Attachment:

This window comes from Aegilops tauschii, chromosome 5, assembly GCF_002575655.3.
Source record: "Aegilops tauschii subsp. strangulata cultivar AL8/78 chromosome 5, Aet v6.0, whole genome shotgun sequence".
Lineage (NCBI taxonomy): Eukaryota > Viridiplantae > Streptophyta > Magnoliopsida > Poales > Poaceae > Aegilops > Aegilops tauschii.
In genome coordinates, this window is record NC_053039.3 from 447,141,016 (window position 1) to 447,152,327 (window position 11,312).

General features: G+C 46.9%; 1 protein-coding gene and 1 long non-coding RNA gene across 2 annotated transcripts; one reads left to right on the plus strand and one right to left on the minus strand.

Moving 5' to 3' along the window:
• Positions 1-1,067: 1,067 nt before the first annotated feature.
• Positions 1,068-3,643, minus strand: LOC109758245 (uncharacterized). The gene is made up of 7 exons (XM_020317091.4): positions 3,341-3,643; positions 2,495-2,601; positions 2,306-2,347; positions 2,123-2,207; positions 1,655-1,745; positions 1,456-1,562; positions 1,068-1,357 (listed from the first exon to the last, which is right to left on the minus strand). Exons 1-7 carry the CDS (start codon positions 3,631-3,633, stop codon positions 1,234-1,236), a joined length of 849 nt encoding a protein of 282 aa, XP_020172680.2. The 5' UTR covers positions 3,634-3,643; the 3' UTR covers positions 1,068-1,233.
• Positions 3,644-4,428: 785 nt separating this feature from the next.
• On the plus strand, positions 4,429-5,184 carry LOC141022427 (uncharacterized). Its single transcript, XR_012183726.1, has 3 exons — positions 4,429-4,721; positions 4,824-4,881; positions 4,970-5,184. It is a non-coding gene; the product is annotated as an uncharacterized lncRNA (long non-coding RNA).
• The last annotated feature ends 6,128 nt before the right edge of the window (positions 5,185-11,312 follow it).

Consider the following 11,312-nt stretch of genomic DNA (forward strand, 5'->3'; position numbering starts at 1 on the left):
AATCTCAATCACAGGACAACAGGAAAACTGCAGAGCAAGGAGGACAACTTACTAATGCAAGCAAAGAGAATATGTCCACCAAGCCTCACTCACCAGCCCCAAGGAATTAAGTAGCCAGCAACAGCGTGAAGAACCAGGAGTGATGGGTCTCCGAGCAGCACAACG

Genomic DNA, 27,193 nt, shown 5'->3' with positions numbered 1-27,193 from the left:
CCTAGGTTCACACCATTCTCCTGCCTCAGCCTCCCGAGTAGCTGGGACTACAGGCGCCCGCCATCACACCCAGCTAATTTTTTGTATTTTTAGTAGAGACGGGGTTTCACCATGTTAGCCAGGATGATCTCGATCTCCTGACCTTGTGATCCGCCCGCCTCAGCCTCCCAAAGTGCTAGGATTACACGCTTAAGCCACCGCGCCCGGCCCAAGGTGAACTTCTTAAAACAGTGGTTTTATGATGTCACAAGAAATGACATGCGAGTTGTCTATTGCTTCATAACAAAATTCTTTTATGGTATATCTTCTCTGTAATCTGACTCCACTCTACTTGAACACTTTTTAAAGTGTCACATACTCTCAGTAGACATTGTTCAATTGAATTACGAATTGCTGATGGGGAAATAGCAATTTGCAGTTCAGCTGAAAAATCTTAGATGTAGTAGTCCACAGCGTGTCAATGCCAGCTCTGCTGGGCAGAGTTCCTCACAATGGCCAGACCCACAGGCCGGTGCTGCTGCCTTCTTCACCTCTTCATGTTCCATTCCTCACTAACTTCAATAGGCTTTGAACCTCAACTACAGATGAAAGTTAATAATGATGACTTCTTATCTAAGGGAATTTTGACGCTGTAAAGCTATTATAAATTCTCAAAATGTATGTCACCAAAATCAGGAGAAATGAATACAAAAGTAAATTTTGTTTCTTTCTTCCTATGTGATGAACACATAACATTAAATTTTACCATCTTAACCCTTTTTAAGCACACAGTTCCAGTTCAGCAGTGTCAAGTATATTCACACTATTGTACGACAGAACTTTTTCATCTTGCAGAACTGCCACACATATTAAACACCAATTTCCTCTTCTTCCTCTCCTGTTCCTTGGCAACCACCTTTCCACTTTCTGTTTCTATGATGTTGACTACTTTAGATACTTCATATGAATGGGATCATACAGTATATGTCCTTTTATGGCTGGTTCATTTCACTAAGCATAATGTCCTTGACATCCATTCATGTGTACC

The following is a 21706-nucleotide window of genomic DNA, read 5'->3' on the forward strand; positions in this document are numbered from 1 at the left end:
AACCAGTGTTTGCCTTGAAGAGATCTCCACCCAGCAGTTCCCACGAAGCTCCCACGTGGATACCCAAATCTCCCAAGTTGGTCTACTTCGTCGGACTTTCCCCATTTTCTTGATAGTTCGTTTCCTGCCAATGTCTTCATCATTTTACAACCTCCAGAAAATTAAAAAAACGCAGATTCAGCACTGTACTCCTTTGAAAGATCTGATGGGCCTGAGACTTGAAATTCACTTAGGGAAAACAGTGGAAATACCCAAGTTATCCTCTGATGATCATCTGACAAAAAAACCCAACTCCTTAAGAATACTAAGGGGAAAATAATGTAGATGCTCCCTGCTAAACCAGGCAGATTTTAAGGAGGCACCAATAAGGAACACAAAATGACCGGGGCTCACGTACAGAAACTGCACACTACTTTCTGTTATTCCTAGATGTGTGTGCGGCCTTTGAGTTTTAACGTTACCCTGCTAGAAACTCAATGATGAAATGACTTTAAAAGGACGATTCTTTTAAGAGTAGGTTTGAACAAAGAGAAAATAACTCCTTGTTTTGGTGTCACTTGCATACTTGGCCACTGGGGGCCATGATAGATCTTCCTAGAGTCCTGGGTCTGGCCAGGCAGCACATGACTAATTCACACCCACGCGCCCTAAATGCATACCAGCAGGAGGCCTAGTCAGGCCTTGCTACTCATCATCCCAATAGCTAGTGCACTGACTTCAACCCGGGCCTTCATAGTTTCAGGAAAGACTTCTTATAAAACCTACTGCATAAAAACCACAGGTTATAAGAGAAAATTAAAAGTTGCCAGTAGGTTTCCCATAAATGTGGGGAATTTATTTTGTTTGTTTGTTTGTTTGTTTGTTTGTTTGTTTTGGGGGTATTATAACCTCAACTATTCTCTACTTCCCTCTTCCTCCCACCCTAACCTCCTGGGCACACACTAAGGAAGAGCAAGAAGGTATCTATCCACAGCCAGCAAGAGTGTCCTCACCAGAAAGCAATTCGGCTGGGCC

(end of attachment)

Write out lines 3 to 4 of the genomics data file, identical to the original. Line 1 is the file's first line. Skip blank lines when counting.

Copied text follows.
Lineage (NCBI taxonomy): Eukaryota > Viridiplantae > Streptophyta > Magnoliopsida > Poales > Poaceae > Aegilops > Aegilops tauschii.
In genome coordinates, this window is record NC_053039.3 from 447,141,016 (window position 1) to 447,152,327 (window position 11,312).